6.3. Leiomyosarcoma

Smooth muscle tumors in soft tissue that contain both nuclear atypia and mitotic activity are generally designated leiomyosarcomas to denote their malignant (metastatic) potential [16]. Histologically, leiomyosarcomas are composed of irregularly intersecting fascicles of spindled cells with variably eosinophilic cytoplasm and variable mitotic activity [16]. Nuclei are typically blunt-ended, cigar-shaped, and these histological features are sufficient for the recognition of most leiomyosarcomas [16]. A great majority of soft tissue leiomyosarcomas are of intermediate or high grade, and low-grade tumors are rare. Focal pleomorphism is common even in low-grade tumors with low mitotic activity. Immunohistochemically, leiomyosarcomas are almost invariably strongly positive for SMA, and desmin is usually positive (70–80%), along with positivity for heavy-caldesmon and smooth muscle myosin [16].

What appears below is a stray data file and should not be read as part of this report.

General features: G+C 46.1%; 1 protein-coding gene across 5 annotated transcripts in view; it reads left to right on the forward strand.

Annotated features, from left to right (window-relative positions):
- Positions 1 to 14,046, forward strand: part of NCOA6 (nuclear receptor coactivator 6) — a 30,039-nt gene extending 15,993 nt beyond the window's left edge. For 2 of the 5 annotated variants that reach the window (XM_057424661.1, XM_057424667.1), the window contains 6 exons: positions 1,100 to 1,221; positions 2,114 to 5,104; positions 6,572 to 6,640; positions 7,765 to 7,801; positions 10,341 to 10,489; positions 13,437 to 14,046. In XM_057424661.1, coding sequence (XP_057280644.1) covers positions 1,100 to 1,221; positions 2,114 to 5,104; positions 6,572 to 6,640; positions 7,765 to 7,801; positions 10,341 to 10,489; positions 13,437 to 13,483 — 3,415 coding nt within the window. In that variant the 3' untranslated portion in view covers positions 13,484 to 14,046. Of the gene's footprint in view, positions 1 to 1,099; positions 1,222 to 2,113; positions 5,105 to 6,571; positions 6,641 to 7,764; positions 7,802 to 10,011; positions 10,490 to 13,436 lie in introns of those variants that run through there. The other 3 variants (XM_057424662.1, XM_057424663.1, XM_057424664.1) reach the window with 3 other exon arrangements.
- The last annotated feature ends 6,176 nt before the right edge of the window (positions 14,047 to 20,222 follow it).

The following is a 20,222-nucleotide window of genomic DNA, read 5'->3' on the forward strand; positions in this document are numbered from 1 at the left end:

6.4. Other Spindle Cell Neoplasms

These include nerve sheath tumors, fibrohistiocytic spindle cell lesions, and sundry spindle cell lesions with characteristic immunophenotypic profiles.

7. Prognosis

The small number of cases with limited follow-up period reported in the literature precludes definitive conclusions regarding the significance of low mitotic rates in smooth muscle tumors of deep somatic soft tissue.

In the study by Billings and colleagues, clinical follow-up information was available for 11 of 13 of their patients, with a mean follow-up period of 58.7 months [10]. Although 5 of 13 cases had positive resection margins, tumor recurrences or metastases were not documented [10].

However, recurrence has been reported in a smooth muscle tumor of somatic deep soft tissue with a mitotic activity of 1 mitosis per 50 HPF [20]. Fletcher et al. reported a thoroughly sampled case displaying a bland, smooth muscle lesion from the left ischiorectal fossa of a 42-year-old woman [20]. There was no evidence of cytological atypia or coagulative tumor necrosis, and there was 1 mitosis per 50 HPF. However, 16 months after resection, this lesion recurred and was now more cellular, with up to 4 mitoses per 10 HPF. This prompted the authors to conclude that any mitosis in smooth muscle tumors of subcutaneous or deep soft tissue should indicate potential malignancy, requiring wide local excision and careful follow-up [20]. This sentiment was echoed by Billings and colleagues, who suggested, as outlined previously, that well-differentiated smooth muscle tumors of deep somatic soft tissue with minimal/low mitotic activity should be considered tumors of uncertain malignant potential [10].